Don’t stop me now – I’m getting on my bike for Richard

Photo Neil Cross'John Farnden, Ric Clark's father-in-law, is carrying on his legacy by riding Ric's bike from London to Paris, for St Catherine's Hospice and Rosemere

Photo Neil Cross'John Farnden, Ric Clark's father-in-law, is carrying on his legacy by riding Ric's bike from London to Paris, for St Catherine's Hospice and Rosemere

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“Don’t Stop Me Now – because I’m doing it for Richard.”

That’s the motto behind a mammoth charity bike ride, to carry on the legacy of dad-of-two Ric Clark.

John Farnden and Ric Clark

John Farnden and Ric Clark

The 35-year-old passed away in December after he was diagnosed with incurable cancer, but his family and friends are determined to keep his memory alive.

Ric overcame stomach cancer in 2014 but was told last summer he had incurable peritoneal cancer, that had metastasised from his first tumour.

He had planned to meet his father-in-law, John Farnden, at the finish line of a London to Paris bike ride for Rosemere Cancer Foundation this year.

But John will now take Ric’s bike on the 300-mile journey. He said: “He might not be there in body but in spirit he is.”

John, 62, who lives in Fulwood, said: “He planned to come over and see me at the line in Paris.

“The Saturday before he passed away on the Tuesday night he said, ‘I would like you to ride my bike to Paris’.

“I said, ‘Are you sure?’ and he said, ‘Yes, take my hybrid’. He knew he didn’t have long left, and he said, ‘The bike will be there if I’m not.’
I decided I would start training and raise as much money as I can.”

John and his team of supporters have set up a Facebook group, DSMN #difr, and a Twitter profile called DSMN2016.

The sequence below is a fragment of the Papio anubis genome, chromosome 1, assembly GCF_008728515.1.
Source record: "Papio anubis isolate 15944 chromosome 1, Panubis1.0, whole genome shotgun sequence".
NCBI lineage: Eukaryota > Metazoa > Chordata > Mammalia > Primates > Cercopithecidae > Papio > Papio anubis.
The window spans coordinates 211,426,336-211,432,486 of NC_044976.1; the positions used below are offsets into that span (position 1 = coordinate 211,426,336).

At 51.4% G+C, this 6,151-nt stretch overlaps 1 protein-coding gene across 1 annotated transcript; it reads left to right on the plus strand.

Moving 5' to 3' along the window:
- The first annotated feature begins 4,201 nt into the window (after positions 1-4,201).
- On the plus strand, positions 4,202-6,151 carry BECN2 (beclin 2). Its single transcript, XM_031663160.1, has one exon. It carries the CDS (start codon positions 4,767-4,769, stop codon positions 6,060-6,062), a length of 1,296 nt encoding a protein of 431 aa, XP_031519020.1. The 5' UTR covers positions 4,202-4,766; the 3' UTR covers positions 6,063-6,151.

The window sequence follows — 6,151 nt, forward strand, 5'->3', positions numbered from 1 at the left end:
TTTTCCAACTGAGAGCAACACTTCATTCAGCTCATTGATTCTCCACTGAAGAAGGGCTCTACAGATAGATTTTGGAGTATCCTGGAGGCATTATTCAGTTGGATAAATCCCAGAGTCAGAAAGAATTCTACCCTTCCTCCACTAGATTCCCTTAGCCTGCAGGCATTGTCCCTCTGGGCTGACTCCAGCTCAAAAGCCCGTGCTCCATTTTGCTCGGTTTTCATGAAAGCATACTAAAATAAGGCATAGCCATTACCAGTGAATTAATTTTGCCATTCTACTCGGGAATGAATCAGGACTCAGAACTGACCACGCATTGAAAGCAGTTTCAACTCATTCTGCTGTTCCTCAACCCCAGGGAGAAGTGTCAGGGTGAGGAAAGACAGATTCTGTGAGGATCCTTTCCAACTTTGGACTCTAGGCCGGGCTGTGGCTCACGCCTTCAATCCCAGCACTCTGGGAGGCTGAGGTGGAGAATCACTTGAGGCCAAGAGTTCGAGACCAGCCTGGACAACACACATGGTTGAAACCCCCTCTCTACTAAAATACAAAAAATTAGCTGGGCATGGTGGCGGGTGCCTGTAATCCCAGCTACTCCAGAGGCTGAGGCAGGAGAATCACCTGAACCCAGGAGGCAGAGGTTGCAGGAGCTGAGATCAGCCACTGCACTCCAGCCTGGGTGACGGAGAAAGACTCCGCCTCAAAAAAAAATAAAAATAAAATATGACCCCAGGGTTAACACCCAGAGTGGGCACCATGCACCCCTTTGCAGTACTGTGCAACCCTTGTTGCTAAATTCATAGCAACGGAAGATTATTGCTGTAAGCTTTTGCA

It stands for “Don’t Stop Me Now” – Ric’s favourite song which was played at his funeral, “doing it for Richard”.

The team are to have T-shirts printed, with money raised from them to be donated to St Catherine’s Hospice, where Ric died in December.

John will also take on a 100-mile “warm up” cycle ride in May, to raise funds for St Catherine’s, ahead of the London to Paris ride in July to raise money for Rosemere.

He said he had received “tremendous” support from Ric’s family, friends and employers.

He said: “I’m not the youngest, but I want to carry on the legacy and we are hoping that when I ride into Paris his wife Leonie, his sons, my other daughter and her children and husband will be there to greet me.

“I’m determined, he’s with me all the way and to ride his bike is special.”

John and Ric first met while he and Leonie were students together, and John said: “I liked him straight away because he was a very flamboyant character, when he walked into a room you knew he was there.

“I have two daughters and I looked on him as a son.”

He said the pair enjoyed watching football and professional cycling together, adding: “We were quite social buddies as well.

“He was a great guy and raised loads and loads of money for charities through marathon running, and he was an inspiration.

“I want to carry on and keep his name at the forefront. He was a great guy and we all miss him.”